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Trying To Explain The ISIS Winning Streak

June 24, 2014
Iraq ISIS fighters

Sneakers, AK’s, and Faith

To actually call the masked gunmen of the Islamic State of Iraq and Al-Sham (ISIS) an “army” isn’t very accurate.

But judging by the frenzied coverage of their exploits in Iraq, ISIS are acting like a conquering legion, even when it’s obvious their recent gains owe more to fortuitous circumstances rather than measurable superiority.

Because there is no category where the ISIS is superior. Not in numbers. Not in weapons. Not in training.

So why do they seem to be winning?

Blame the dismal state of the Iraqi Army, a.k.a the Iraqi Security Forces (ISF), whose ham-fisted approach to quelling restive provinces like Anbar left a security vacuum that ISIS is now exploiting.

As a matter of fact, Mosul fell into ISIS’ hands two weeks ago because the commanders of the 30,000-strong army and police garrison decided to abandon the city.

The ongoing maelstrom sweeping Iraq is just the latest peak in a crisis dating to the original Arab Spring. Beginning in 2012, there was a popular clamor to oust Prime Minister Nouri al-Maliki and his allies that morphed into low level terrorism. Now Iraq is in the same situation as  Syria, bitterly divided and riven by various militias.

With ISIS fighters nearing the outskirts of Baghdad, is it possible for the group to topple the government? Not anymore, with US advisers now on the ground and Shia militias, Kurds, and Turkmen rallying, ISIS has a bigger and harder fight ahead of it.

Fighters of the Islamic State of Iraq and the Levant (ISIL) stand guard at a checkpoint in the northern Iraq city of Mosul

via Reuters

Blessed Machineguns

The reason why ISIS fighters are expanding quickly and move with ease in large areas of Iraq and Syria is their preferred mode of travel: the pickup truck. Numerous amateur videos published online offer helpful glimpses into the paramilitary arsenal ISIS have assembled around their favorite transport.

Technologically, in an age of armed drones and C4ISR, ISIS are deficient. Their reliance on pickup trucks and jeeps mean they are highly mobile, however.

Since ISIS fighters have no shortage of small arms common among rebel groups, it’s their various large caliber weapons that deserve scrutiny.

Based on the aforementioned videos, the most powerful anti-tank and anti-air weapon of ISIS is the antiquated Russian S-60 57mm gun, sold to Iraq during the Saddam era. The 57mm, along with the ZU-23 or the 14.5mm KPV, are ISIS’ favorite anti-aircraft weapons.

When it comes to close quarters urban combat it appears ISIS fighters rely on the ubiquitous 12.7mm DshK.

Even large numbers of captured equipment like the Humvee, much less abandoned tanks, are not in wide use by ISIS. Although anti-tank missiles have reportedly been fired at Iraqi armor, no visual proof exists showing ISIS fighters operating ATGM systems like the Russian Kornet, the AT-3 Sagger, or the equally popular French Milan, and the cumbersome American TOW, which has made its way to Syria.

In a nutshell, the ISIS arsenal consists of lightly armed fighters cruising in trucks.

via Associated Press

via Associated Press

Outnumbered Volunteers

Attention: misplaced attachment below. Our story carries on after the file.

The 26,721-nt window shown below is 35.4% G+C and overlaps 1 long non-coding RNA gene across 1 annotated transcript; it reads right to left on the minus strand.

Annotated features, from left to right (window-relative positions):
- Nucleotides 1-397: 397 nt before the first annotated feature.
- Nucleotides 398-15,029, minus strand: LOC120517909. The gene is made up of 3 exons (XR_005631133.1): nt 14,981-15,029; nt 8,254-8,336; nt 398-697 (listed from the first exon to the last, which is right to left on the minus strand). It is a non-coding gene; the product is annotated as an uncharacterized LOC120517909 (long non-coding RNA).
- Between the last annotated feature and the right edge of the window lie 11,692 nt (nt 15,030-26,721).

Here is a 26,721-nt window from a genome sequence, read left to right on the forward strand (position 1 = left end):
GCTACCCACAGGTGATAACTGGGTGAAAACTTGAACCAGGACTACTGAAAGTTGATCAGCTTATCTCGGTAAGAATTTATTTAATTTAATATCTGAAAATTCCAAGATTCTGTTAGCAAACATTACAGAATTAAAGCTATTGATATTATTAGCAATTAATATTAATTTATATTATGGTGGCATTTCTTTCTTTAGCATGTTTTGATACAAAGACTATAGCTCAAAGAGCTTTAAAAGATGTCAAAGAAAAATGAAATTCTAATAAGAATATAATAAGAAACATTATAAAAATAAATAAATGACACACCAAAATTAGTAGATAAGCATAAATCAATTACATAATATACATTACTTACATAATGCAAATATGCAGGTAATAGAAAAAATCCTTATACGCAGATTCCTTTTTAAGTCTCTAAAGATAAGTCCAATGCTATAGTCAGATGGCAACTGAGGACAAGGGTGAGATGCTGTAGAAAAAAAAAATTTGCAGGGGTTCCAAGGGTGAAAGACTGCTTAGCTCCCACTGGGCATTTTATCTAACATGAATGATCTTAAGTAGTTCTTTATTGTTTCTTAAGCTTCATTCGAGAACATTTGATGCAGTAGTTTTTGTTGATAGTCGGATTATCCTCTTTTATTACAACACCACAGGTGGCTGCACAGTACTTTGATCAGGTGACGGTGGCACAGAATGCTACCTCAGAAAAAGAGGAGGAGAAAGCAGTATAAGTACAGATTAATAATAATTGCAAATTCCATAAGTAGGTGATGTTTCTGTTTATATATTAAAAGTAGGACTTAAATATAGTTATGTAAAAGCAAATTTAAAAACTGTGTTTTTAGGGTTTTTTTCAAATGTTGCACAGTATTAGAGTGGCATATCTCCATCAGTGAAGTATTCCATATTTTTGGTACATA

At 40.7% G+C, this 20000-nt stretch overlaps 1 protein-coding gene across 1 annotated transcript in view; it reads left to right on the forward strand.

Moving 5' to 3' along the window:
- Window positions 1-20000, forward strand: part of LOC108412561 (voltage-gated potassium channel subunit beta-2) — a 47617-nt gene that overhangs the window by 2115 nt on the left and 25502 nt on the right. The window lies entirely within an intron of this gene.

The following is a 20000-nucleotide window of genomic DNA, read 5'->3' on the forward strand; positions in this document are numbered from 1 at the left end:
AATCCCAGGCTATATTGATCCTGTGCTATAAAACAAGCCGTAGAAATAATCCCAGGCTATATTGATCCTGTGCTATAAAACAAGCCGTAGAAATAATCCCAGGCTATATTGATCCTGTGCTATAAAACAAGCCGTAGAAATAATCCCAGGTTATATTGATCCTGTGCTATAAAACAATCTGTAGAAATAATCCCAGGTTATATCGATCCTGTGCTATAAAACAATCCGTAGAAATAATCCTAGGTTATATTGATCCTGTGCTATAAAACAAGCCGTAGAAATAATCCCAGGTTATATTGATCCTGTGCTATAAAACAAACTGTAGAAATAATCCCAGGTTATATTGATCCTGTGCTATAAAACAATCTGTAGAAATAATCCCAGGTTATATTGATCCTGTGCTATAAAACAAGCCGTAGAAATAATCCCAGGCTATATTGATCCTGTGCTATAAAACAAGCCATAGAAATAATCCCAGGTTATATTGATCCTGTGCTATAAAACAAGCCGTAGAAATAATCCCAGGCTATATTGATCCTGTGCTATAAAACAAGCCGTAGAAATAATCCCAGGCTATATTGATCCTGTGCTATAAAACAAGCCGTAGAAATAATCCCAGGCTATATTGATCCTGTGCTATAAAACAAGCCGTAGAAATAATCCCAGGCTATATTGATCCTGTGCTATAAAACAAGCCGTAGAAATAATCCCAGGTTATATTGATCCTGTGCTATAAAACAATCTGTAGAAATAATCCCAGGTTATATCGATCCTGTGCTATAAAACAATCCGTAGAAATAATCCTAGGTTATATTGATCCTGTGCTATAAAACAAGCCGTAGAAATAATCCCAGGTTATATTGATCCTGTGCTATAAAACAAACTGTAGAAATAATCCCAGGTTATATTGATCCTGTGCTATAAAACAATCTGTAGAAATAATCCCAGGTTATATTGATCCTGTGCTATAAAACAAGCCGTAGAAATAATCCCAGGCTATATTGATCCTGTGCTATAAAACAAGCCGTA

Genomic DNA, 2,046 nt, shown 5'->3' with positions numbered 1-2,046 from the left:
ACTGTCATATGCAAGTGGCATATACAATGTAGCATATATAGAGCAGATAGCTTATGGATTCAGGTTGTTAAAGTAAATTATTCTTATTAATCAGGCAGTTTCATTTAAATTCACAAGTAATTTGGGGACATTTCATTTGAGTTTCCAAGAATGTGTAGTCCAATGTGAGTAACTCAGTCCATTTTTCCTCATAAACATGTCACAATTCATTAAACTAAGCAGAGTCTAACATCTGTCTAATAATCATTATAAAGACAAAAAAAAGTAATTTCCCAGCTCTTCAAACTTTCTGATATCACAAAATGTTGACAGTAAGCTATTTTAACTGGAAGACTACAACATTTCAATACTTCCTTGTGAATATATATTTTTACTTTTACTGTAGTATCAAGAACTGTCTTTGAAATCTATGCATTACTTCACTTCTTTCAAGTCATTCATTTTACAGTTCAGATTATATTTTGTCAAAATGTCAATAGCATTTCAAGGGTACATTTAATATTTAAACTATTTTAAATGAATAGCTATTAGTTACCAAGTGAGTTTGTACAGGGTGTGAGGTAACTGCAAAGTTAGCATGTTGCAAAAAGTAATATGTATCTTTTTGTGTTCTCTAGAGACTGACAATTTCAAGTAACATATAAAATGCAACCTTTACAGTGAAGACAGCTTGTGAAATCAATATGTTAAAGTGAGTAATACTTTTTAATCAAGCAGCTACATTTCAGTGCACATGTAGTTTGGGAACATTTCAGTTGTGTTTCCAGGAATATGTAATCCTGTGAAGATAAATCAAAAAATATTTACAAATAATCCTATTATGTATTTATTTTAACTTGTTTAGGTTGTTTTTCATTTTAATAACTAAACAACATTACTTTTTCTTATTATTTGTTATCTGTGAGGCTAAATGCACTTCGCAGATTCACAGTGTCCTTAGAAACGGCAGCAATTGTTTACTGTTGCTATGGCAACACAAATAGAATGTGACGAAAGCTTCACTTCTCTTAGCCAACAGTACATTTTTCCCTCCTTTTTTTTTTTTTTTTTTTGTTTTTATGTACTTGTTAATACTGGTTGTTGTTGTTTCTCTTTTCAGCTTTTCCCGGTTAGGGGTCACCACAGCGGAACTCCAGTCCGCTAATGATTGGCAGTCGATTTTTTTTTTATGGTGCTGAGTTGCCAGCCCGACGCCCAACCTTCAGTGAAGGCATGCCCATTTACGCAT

With little to no helpful information about ISIS being shared by relevant intelligence agencies with the media or the public, determining how big a threat they pose is a real challenge.

The only scenario for a clear-cut ISIS triumph is the remote possibility Iraq’s armed forces and civil service collapse.

Based on details reported by journalists and researchers, ISIS is comprised of an estimated 6,000 fighters and many are still in Syria. How these paltry numbers can overcome the entire Iraqi army and sectarian enemies is impossible.

The hard core of ISIS are the non-Iraqi jihadis from Europe, North Africa, and elsewhere who originally traveled to Syria as volunteers.

There are only about several thousand foreign volunteers struggling against the Assad regime, a clear minority in the decentralized resistance movement.

The important lesson here is not a single country in the Middle East is allied with terrorists. Rather, the current generation of so-called jihadis are empowered by the chaos in Syria, where they learn how to fight, and by shadowy sponsors, i.e. Saudi Arabia and Qatar, who use them as proxies.

Russian S-60 57mm AAA gun

57mm anti-aircraft gun. Soviet made.

Nobody Likes Them

Another factor that diminishes the public’s understanding of ISIS is their connection to Al Qaeda.

The problem is Al Qaeda as a functional organization doesn’t exist.

ISIS’ earliest incarnation (under a different label) as a resistance group fighting the US occupation of Iraq between 2005 and 2009 is the reason why it affiliated with Al Qaeda in name only; its Jordanian leader Abu Musab al-Zarqawi briefly corresponded with bin Laden.

Aside from exultant Sunnis in Iraq, ISIS’ most ardent supporters are so scarce it’s difficult to make an educated guess who their financials patrons are. It’s just as hard discerning their motives, given their convoluted history, and since repeated claims of establishing a pan-Arab  caliphate is far-fetched, ISIS risk irrelevance and defeat if they suffer heavy losses.

The best part is, if ISIS isn’t crushed, the grandmasters of the region’s intrigues have only themselves to blame.


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